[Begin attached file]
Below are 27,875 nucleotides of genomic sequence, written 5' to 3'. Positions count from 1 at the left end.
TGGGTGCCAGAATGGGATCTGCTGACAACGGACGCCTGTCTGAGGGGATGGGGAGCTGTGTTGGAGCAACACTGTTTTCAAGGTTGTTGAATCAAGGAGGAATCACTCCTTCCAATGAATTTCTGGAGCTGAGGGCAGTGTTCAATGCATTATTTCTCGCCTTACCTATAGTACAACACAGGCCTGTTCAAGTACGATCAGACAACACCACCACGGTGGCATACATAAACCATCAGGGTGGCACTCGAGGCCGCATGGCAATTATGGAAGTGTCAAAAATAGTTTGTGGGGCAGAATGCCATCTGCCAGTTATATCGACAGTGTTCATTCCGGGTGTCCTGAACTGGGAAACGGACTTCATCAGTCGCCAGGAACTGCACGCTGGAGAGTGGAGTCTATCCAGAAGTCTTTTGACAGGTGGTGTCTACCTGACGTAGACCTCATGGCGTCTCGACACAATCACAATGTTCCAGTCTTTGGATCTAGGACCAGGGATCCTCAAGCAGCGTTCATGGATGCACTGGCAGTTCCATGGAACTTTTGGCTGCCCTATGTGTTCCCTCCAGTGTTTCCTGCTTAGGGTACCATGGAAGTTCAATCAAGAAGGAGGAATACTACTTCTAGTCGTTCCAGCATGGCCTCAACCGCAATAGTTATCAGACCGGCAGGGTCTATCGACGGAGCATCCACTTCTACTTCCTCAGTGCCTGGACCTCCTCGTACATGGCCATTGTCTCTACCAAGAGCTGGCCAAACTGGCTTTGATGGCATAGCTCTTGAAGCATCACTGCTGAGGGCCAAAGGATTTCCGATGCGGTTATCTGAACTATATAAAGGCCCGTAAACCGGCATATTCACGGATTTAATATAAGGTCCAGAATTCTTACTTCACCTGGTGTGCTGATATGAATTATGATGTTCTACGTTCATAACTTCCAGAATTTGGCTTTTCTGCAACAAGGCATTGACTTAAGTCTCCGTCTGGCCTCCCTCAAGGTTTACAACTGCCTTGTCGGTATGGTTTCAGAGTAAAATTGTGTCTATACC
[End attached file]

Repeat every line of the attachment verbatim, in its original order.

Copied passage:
Below are 27,875 nucleotides of genomic sequence, written 5' to 3'. Positions count from 1 at the left end.
TGGGTGCCAGAATGGGATCTGCTGACAACGGACGCCTGTCTGAGGGGATGGGGAGCTGTGTTGGAGCAACACTGTTTTCAAGGTTGTTGAATCAAGGAGGAATCACTCCTTCCAATGAATTTCTGGAGCTGAGGGCAGTGTTCAATGCATTATTTCTCGCCTTACCTATAGTACAACACAGGCCTGTTCAAGTACGATCAGACAACACCACCACGGTGGCATACATAAACCATCAGGGTGGCACTCGAGGCCGCATGGCAATTATGGAAGTGTCAAAAATAGTTTGTGGGGCAGAATGCCATCTGCCAGTTATATCGACAGTGTTCATTCCGGGTGTCCTGAACTGGGAAACGGACTTCATCAGTCGCCAGGAACTGCACGCTGGAGAGTGGAGTCTATCCAGAAGTCTTTTGACAGGTGGTGTCTACCTGACGTAGACCTCATGGCGTCTCGACACAATCACAATGTTCCAGTCTTTGGATCTAGGACCAGGGATCCTCAAGCAGCGTTCATGGATGCACTGGCAGTTCCATGGAACTTTTGGCTGCCCTATGTGTTCCCTCCAGTGTTTCCTGCTTAGGGTACCATGGAAGTTCAATCAAGAAGGAGGAATACTACTTCTAGTCGTTCCAGCATGGCCTCAACCGCAATAGTTATCAGACCGGCAGGGTCTATCGACGGAGCATCCACTTCTACTTCCTCAGTGCCTGGACCTCCTCGTACATGGCCATTGTCTCTACCAAGAGCTGGCCAAACTGGCTTTGATGGCATAGCTCTTGAAGCATCACTGCTGAGGGCCAAAGGATTTCCGATGCGGTTATCTGAACTATATAAAGGCCCGTAAACCGGCATATTCACGGATTTAATATAAGGTCCAGAATTCTTACTTCACCTGGTGTGCTGATATGAATTATGATGTTCTACGTTCATAACTTCCAGAATTTGGCTTTTCTGCAACAAGGCATTGACTTAAGTCTCCGTCTGGCCTCCCTCAAGGTTTACAACTGCCTTGTCGGTATGGTTTCAGAGTAAAATTGTGTCTATACC